In this blog series, we shine a light on women trailblazers in the design industry – women who have earned a Wikipedia page (or are likely to very soon). You might not know them by name, but definitely by their work and influence on the design world as a whole.
Our October Woman of the Month is Susan Kare, a founding mother of modern design and the creative genius behind some of the most recognizable icons, typefaces, and graphic elements in the world. If you have a Mac, you can see Kare’s looped box design on your Command key.
Known as “the woman who gave the Macintosh a smile”, Kare’s digital career took off when she was asked to mock up a few icons and font elements for Apple. She showed up to her interview with a notebook full of pixelated sketches on graph paper, some of which became the iconic elements that gave Macintosh the wit that has charmed users for generations.
Despite having no previous experience with computers, her designs for Apple revolutionized the industry. Her pixel art went beyond graphic design – drawing from experience gained in a Fine Arts PHD and by incorporating aspects of mosaics, needlepoints, and pointillism. By focusing primarily on meaning and clarity, she made computer graphics approachable and available to a wide audience for the first time. Before, knowledge of code was necessary for simple commands like cut, copy, and paste. Kare’s images became a guide for users of all experience levels to interact with computers.
“An icon is successful if you could tell someone what it is once and they don’t forget it…the best icons are more like traffic signs than graphic illustrations.”Susan Kare
In addition to the icons she designed, Kare created several fonts for Apple that became the standard operating fonts that come with every computer today. She designed these fonts with the screen in mind, aiming to optimize the user’s experience.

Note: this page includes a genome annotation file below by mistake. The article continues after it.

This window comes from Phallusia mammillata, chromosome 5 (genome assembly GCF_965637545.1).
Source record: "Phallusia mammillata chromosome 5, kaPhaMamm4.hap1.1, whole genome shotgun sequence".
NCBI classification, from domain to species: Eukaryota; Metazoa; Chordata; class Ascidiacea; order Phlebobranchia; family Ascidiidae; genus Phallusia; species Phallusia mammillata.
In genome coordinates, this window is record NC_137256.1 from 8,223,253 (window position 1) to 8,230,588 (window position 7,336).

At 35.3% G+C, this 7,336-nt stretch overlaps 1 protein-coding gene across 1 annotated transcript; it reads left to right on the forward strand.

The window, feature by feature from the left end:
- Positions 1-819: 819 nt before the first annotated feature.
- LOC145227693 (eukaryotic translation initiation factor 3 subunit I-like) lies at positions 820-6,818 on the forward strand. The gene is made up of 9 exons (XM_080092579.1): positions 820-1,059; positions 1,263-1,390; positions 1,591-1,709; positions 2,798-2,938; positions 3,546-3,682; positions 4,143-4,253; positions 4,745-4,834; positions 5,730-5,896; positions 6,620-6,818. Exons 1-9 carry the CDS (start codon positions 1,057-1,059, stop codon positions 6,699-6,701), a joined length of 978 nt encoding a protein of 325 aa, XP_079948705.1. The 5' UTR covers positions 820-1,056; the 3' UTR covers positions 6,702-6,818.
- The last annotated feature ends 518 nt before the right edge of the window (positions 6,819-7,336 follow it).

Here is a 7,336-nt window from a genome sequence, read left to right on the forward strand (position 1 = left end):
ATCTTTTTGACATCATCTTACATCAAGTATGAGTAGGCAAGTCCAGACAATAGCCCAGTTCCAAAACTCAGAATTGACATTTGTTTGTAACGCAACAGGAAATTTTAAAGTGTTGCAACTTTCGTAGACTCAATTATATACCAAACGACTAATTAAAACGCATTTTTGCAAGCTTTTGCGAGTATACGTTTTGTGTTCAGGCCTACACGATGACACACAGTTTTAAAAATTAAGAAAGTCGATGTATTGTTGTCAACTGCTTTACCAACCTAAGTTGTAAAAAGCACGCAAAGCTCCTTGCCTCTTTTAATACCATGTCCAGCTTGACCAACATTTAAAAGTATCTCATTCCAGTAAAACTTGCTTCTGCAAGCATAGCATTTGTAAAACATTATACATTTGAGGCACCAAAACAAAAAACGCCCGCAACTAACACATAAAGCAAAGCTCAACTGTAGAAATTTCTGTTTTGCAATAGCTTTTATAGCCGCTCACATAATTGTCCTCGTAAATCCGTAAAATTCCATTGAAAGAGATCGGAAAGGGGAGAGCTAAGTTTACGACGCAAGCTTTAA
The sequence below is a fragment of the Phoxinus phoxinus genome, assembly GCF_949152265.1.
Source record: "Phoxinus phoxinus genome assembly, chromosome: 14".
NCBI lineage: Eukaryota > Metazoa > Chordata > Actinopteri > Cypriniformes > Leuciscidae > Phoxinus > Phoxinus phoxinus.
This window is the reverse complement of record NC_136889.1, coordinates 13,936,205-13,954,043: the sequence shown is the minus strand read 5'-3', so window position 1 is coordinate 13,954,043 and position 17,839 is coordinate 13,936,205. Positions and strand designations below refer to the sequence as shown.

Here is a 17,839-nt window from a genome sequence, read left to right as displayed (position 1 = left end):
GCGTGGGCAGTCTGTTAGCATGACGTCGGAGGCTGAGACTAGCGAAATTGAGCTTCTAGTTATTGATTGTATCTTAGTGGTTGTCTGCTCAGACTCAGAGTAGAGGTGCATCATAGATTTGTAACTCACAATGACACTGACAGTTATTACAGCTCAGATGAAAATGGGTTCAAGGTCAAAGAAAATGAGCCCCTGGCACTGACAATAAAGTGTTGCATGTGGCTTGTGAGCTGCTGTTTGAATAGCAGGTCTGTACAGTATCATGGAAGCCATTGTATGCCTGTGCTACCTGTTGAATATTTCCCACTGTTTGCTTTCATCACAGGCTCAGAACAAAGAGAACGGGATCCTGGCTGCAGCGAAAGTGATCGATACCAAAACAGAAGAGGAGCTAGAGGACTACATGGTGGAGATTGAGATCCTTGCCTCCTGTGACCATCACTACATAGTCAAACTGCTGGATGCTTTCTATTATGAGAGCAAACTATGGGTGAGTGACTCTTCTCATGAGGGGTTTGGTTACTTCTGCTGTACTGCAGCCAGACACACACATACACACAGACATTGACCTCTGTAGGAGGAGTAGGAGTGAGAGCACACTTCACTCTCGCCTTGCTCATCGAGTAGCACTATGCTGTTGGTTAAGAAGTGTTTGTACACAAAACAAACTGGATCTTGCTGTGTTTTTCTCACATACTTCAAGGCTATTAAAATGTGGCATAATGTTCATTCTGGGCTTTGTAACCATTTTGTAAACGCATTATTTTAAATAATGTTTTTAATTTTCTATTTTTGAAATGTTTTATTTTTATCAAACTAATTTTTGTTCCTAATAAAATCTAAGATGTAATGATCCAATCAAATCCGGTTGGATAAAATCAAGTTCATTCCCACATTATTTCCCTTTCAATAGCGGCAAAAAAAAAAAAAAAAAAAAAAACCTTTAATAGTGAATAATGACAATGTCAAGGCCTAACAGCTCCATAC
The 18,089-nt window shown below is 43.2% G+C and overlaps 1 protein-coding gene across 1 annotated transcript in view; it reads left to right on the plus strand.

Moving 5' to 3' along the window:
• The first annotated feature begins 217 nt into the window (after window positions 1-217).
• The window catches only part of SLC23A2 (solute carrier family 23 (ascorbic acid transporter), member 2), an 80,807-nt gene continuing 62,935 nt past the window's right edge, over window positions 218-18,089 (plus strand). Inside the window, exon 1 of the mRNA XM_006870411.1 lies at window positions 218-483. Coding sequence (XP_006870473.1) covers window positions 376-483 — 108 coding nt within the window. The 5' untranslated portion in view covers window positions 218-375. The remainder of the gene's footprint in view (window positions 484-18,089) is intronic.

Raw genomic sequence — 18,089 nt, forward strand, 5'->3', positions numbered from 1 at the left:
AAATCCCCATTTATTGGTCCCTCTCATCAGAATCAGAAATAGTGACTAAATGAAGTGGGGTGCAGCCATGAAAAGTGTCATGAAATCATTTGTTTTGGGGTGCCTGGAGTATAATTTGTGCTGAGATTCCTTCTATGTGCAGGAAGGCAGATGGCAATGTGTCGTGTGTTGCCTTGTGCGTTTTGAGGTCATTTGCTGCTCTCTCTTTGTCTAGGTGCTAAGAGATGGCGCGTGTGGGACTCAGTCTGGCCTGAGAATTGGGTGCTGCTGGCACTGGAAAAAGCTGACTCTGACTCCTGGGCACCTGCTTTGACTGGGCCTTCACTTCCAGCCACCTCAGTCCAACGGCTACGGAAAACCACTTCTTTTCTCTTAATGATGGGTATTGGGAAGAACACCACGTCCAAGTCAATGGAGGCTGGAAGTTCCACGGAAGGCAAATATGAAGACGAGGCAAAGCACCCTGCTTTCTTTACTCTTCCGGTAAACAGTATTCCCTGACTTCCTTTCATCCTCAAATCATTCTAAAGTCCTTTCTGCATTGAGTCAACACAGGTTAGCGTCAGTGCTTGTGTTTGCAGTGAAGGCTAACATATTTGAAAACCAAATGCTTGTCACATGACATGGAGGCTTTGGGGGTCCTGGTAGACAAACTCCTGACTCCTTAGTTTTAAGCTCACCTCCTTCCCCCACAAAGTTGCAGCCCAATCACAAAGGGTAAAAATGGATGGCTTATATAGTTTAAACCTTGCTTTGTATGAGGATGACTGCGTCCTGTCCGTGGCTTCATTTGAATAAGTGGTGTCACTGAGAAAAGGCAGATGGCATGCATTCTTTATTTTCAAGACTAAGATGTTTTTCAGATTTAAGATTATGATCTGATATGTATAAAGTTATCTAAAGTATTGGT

After her time at Apple, Kare continued to work with Steve Jobs at NeXT, Inc., eventually becoming an independent designer. She worked with technology giants Microsoft, IBM, Intel, and Sony Pictures, continuing to bring that combination of simplicity and accessibility to everything she touched. Her art can be found in Microsoft’s Windows 3.0, including the deck of cards of the computer’s solitaire game that was more than just a casual way to pass the time, but was actually designed to help users become comfortable using a mouse.
Recipient of the AIGA Medal in recognition of her achievements in design and human-computer interaction, today Kare is Creative Director of Special Projects at Pinterest, heading up the design of The Point, Pinterest’s café in their headquarters.
The seamless interaction we have with computers today is largely due to Kare’s dedication to making computers enjoyable for everyone. The personality in Susan Kare’s work resonates on screen and beyond. Her continuing impact on design is that of wit, whimsy, and maintaining human charm in an increasingly digital landscape.
Prints of Kare’s work are available on her website, kareprints.com.